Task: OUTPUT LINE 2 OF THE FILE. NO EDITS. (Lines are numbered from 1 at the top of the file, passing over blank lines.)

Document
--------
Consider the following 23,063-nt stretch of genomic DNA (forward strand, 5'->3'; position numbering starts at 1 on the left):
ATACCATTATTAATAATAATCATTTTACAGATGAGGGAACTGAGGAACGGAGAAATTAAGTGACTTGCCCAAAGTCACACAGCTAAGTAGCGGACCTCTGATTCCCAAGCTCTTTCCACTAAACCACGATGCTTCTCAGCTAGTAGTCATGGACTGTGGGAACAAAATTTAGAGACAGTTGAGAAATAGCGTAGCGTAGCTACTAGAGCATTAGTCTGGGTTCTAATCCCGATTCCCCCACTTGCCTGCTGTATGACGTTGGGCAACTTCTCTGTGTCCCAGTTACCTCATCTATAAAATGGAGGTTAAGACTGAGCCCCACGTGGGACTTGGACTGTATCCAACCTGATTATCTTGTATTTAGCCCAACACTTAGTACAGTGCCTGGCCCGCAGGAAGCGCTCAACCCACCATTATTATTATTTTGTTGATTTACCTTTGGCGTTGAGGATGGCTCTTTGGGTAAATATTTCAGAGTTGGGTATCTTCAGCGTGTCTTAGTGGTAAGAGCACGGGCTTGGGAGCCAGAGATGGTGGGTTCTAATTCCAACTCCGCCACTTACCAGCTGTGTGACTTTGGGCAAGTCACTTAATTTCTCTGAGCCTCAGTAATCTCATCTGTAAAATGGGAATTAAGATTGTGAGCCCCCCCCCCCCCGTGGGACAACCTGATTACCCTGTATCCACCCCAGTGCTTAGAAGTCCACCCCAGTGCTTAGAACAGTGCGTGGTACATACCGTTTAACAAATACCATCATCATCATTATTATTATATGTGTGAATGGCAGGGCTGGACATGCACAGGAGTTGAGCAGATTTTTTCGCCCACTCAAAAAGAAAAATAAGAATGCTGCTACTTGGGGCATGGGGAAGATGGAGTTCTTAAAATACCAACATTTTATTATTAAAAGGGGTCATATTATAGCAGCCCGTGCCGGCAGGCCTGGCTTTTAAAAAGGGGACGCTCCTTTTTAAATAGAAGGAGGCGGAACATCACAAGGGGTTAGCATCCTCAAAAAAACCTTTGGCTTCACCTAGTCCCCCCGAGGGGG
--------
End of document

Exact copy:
ATACCATTATTAATAATAATCATTTTACAGATGAGGGAACTGAGGAACGGAGAAATTAAGTGACTTGCCCAAAGTCACACAGCTAAGTAGCGGACCTCTGATTCCCAAGCTCTTTCCACTAAACCACGATGCTTCTCAGCTAGTAGTCATGGACTGTGGGAACAAAATTTAGAGACAGTTGAGAAATAGCGTAGCGTAGCTACTAGAGCATTAGTCTGGGTTCTAATCCCGATTCCCCCACTTGCCTGCTGTATGACGTTGGGCAACTTCTCTGTGTCCCAGTTACCTCATCTATAAAATGGAGGTTAAGACTGAGCCCCACGTGGGACTTGGACTGTATCCAACCTGATTATCTTGTATTTAGCCCAACACTTAGTACAGTGCCTGGCCCGCAGGAAGCGCTCAACCCACCATTATTATTATTTTGTTGATTTACCTTTGGCGTTGAGGATGGCTCTTTGGGTAAATATTTCAGAGTTGGGTATCTTCAGCGTGTCTTAGTGGTAAGAGCACGGGCTTGGGAGCCAGAGATGGTGGGTTCTAATTCCAACTCCGCCACTTACCAGCTGTGTGACTTTGGGCAAGTCACTTAATTTCTCTGAGCCTCAGTAATCTCATCTGTAAAATGGGAATTAAGATTGTGAGCCCCCCCCCCCCCGTGGGACAACCTGATTACCCTGTATCCACCCCAGTGCTTAGAAGTCCACCCCAGTGCTTAGAACAGTGCGTGGTACATACCGTTTAACAAATACCATCATCATCATTATTATTATATGTGTGAATGGCAGGGCTGGACATGCACAGGAGTTGAGCAGATTTTTTCGCCCACTCAAAAAGAAAAATAAGAATGCTGCTACTTGGGGCATGGGGAAGATGGAGTTCTTAAAATACCAACATTTTATTATTAAAAGGGGTCATATTATAGCAGCCCGTGCCGGCAGGCCTGGCTTTTAAAAAGGGGACGCTCCTTTTTAAATAGAAGGAGGCGGAACATCACAAGGGGTTAGCATCCTCAAAAAAACCTTTGGCTTCACCTAGTCCCCCCGAGGGGG